Career statistics



Club Season League Cup League Cup Continental Other Total
Division Apps Goals Apps Goals Apps Goals Apps Goals Apps Goals Apps Goals
Argeș Pitești 1996–97 Divizia A 5 0 5 0
1997–98 21 4 21 4
1998–99 15 7 6[a] 3 21 10
Total 41 11 6 3 47 14
Dinamo București 1998–99 Divizia A 17 4 0 0 17 4
1999–2000 18 18 3 3 4[a] 4 25 25
Total 35 22 3 3 4 4 42 29
Inter Milan 1999–2000 Serie A 10 0 4 2 14 2
Hellas Verona 2000–01 Serie A 25 5 1 1 26 6
2001–02 32 12 2 0 34 12
Total 57 17 3 1 60 18
Parma 2002–03 Serie A 31 16 1 0 4[a] 4 36 20
Chelsea 2003–04 Premier League 25 6 3 3 1 0 7[b] 1 36 10
2004–05 2 0 2 0
Total 27 6 3 3 1 0 7 1 38 10
Juventus 2004–05 Serie A 1 0 1 0
2005–06 32 7 4 3 8[b] 1 1[c] 0 45 11
Total 33 7 4 3 8 1 1 0 46 11
Fiorentina 2006–07 Serie A 33 16 2 1 35 17
2007–08 29 17 1 0 10[a] 6 40 23
2008–09 19 13 1 0 9[d] 2 29 15
2009–10 11 4 2 4 6[b] 3 19 11
2010–11 20 4 20 4
Total 112 54 6 5 25 11 143 70
Cesena 2011–12 Serie A 28 8 1 0 29 8
Ajaccio 2012–13 Ligue 1 28 11 28 11
2013–14 9 0 9 0
Total 37 11 37 11
Petrolul Ploiești 2013–14 Liga I 8 2 8 2
2014–15 6 2 1 0 6[a] 2 13 4
Total 14 4 1 0 6 2 21 6
Pune City 2015 Indian Super League 10 4 10 4
Târgu Mureș 2015–16 Liga I 4 0 1 0 5 0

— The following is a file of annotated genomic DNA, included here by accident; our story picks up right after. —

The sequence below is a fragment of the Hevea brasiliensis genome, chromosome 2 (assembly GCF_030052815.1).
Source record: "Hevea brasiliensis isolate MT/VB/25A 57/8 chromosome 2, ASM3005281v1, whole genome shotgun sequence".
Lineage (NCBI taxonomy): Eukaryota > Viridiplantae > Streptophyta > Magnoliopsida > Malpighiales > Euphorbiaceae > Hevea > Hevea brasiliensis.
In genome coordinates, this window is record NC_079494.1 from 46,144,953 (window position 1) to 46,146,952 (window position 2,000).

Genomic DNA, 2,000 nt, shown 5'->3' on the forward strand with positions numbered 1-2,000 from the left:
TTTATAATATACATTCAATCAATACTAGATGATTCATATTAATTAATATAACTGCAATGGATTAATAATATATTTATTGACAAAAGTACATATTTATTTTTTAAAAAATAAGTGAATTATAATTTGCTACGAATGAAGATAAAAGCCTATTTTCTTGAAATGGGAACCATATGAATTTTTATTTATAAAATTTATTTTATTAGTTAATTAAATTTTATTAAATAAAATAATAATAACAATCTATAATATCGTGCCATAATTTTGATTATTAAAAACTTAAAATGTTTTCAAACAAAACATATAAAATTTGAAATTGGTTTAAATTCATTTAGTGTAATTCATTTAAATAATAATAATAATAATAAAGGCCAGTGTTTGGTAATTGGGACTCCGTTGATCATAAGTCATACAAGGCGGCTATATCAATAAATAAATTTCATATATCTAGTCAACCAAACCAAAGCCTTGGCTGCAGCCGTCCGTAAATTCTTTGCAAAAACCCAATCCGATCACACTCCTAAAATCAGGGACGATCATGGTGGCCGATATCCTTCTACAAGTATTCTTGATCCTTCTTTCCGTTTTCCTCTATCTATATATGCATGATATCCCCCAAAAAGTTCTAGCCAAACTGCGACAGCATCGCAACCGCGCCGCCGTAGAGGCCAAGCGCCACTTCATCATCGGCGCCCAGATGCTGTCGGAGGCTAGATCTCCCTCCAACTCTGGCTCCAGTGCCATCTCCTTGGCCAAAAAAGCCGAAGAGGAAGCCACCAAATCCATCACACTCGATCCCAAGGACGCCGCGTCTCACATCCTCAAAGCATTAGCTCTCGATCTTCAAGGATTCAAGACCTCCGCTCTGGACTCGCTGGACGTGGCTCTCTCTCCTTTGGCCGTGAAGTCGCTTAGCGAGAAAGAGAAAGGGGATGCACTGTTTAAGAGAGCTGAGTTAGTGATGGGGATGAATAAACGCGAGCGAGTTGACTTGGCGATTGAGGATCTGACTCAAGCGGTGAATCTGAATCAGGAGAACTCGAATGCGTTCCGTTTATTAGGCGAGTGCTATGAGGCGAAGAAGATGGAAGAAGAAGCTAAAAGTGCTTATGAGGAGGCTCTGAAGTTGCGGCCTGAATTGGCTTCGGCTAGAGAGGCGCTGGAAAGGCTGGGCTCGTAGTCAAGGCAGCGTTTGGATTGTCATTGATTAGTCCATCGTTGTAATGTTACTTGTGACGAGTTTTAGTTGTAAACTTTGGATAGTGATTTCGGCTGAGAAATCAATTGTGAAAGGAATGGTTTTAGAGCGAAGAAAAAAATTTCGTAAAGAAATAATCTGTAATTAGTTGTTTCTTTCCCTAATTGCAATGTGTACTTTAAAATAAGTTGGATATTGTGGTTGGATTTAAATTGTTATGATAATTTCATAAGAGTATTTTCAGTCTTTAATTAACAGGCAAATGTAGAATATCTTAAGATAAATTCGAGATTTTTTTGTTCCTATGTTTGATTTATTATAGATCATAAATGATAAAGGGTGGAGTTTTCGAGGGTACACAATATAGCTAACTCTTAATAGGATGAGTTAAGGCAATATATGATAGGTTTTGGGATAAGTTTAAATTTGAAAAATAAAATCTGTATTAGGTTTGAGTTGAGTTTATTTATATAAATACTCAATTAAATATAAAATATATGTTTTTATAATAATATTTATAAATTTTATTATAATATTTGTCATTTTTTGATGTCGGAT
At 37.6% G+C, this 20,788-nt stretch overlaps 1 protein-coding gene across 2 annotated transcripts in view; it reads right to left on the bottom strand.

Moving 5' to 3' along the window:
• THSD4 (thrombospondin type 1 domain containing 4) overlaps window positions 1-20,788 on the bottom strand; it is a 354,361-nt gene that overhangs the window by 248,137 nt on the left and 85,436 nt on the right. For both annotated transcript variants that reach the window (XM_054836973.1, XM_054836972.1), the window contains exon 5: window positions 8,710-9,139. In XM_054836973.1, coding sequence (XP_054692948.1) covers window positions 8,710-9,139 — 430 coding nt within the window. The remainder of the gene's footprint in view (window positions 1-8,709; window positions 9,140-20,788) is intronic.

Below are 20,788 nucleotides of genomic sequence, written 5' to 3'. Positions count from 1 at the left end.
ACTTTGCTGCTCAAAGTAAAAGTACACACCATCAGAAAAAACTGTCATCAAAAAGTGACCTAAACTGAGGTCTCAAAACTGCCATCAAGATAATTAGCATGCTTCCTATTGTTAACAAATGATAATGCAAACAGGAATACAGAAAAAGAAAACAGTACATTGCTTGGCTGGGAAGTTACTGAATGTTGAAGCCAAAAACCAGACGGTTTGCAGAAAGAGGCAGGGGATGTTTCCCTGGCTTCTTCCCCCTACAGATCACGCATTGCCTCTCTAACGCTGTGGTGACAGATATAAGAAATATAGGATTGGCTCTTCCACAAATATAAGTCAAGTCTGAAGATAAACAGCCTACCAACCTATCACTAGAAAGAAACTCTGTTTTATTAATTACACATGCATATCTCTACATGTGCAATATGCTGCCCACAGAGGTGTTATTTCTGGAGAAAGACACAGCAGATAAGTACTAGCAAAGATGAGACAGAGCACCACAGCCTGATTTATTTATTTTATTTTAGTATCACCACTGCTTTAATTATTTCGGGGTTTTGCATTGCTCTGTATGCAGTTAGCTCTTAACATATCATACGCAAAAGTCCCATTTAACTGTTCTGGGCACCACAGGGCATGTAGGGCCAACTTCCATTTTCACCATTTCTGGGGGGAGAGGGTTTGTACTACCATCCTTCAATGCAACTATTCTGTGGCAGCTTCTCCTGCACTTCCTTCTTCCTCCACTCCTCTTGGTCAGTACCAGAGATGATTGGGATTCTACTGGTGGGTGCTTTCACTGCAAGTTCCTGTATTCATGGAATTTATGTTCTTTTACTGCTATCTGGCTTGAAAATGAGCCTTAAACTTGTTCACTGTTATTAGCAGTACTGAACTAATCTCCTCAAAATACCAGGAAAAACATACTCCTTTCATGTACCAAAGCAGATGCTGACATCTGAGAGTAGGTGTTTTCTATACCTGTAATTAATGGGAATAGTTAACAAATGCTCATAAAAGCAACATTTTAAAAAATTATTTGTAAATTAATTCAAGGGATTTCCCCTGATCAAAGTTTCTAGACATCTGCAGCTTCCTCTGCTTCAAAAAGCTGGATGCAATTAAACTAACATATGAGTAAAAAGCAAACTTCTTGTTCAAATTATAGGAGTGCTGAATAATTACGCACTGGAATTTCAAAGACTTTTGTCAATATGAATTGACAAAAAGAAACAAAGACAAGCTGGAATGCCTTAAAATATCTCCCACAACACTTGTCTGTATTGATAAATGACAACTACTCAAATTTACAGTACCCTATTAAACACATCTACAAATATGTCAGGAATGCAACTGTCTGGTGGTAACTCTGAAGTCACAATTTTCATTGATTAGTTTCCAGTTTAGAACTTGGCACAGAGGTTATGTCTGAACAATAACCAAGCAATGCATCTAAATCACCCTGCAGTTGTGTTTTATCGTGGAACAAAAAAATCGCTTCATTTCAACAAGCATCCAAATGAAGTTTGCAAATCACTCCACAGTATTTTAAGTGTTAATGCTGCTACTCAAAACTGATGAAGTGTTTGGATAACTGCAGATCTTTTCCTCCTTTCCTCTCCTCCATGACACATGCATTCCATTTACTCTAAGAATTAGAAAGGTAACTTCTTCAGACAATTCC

Career total 439 160 27 17 1 0 60 26 1 0 528 203
  1. ^ a b c d e Appearances in UEFA Cup / UEFA Europa League
  2. ^ a b c Appearances in UEFA Champions League
  3. ^ Appearance in Supercoppa Italiana
  4. ^ Seven appearances and two goals in UEFA Champions League, two appearances in UEFA Cup


As of 28 March 2017[60]
National team Year Apps Goals Ratio
2000 11 1 0.09
2001 6 0 0.00
2002 6 1 0.16
2003 10 7 0.70
2004 5 4 0.80
2005 5 5 1.00
2006 6 3 0.50
2007 9 6 0.66
2008 7 2 0.28
2009 2 0 0.00
2010 0 0 0.00
2011 5 5 1.00
2012 3 0 0.00
2013 2 1 0.50
Total 77 35 0.45

International goals

Scores and results list Romania's goal tally first. Score column indicates score after each Mutu goal.[61]

Goal Date Venue Opponent Score Result Competition
1 26 April 2000 Stadionul Farul, Constanța, Romania  Cyprus 1–0 2–0 Friendly
2 17 April 2002 Zdzislaw Krzyszkowiak Stadium, Bydgoszcz, Poland  Poland 2–0 2–1
3 29 March 2003 Stadionul Național, Bucharest, Romania  Denmark 1–0 2–5 UEFA Euro 2004 qualification
4 7 June 2003 Bilino Polje Stadium, Zenica, Bosnia and Herzegovina  Bosnia and Herzegovina 1–0 2–0
5 20 August 2003 Shakhtar Stadium, Donetsk, Ukraine  Ukraine 1–0 2–0 Friendly
6 2–0
7 6 September 2003 Astra Stadium, Ploiești, Romania  Luxembourg 1–0 4–0 UEFA Euro 2004 qualification
8 10 September 2003 Parken Stadium, Copenhagen, Denmark  Denmark 1–1 2–2